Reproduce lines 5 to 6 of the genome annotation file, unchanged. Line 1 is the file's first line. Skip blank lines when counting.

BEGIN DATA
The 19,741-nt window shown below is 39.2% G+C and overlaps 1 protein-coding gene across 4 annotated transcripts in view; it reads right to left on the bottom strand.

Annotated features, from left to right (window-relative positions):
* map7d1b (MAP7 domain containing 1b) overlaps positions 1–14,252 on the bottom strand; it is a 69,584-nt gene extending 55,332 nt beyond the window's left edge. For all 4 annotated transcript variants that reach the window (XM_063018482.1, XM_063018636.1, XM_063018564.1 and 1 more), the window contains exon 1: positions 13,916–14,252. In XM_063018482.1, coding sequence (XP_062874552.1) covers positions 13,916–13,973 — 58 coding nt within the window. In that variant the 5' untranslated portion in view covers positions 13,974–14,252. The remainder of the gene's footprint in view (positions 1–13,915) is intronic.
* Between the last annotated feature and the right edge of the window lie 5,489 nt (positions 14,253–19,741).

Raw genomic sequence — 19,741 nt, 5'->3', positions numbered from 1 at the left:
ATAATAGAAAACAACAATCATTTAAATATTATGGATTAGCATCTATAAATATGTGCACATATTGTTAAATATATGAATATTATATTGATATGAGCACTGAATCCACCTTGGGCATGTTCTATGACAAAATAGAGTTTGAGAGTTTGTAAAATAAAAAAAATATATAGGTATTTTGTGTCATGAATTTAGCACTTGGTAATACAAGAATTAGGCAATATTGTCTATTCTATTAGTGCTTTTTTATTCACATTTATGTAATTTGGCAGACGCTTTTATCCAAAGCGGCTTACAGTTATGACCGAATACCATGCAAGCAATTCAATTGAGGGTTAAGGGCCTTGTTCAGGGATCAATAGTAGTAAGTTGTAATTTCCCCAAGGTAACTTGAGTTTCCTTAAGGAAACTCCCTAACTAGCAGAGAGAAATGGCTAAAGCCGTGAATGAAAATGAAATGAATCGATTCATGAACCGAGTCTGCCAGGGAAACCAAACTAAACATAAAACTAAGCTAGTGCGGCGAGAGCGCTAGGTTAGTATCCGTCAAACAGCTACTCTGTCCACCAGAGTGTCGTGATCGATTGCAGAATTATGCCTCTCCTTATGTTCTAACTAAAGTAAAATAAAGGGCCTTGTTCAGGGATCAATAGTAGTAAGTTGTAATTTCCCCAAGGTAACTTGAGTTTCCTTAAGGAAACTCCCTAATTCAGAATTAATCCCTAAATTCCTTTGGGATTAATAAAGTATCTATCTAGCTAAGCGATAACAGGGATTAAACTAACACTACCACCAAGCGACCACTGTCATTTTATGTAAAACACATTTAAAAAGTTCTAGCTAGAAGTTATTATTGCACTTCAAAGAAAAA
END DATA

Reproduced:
Raw genomic sequence — 19,741 nt, 5'->3', positions numbered from 1 at the left:
ATAATAGAAAACAACAATCATTTAAATATTATGGATTAGCATCTATAAATATGTGCACATATTGTTAAATATATGAATATTATATTGATATGAGCACTGAATCCACCTTGGGCATGTTCTATGACAAAATAGAGTTTGAGAGTTTGTAAAATAAAAAAAATATATAGGTATTTTGTGTCATGAATTTAGCACTTGGTAATACAAGAATTAGGCAATATTGTCTATTCTATTAGTGCTTTTTTATTCACATTTATGTAATTTGGCAGACGCTTTTATCCAAAGCGGCTTACAGTTATGACCGAATACCATGCAAGCAATTCAATTGAGGGTTAAGGGCCTTGTTCAGGGATCAATAGTAGTAAGTTGTAATTTCCCCAAGGTAACTTGAGTTTCCTTAAGGAAACTCCCTAACTAGCAGAGAGAAATGGCTAAAGCCGTGAATGAAAATGAAATGAATCGATTCATGAACCGAGTCTGCCAGGGAAACCAAACTAAACATAAAACTAAGCTAGTGCGGCGAGAGCGCTAGGTTAGTATCCGTCAAACAGCTACTCTGTCCACCAGAGTGTCGTGATCGATTGCAGAATTATGCCTCTCCTTATGTTCTAACTAAAGTAAAATAAAGGGCCTTGTTCAGGGATCAATAGTAGTAAGTTGTAATTTCCCCAAGGTAACTTGAGTTTCCTTAAGGAAACTCCCTAATTCAGAATTAATCCCTAAATTCCTTTGGGATTAATAAAGTATCTATCTAGCTAAGCGATAACAGGGATTAAACTAACACTACCACCAAGCGACCACTGTCATTTTATGTAAAACACATTTAAAAAGTTCTAGCTAGAAGTTATTATTGCACTTCAAAGAAAAA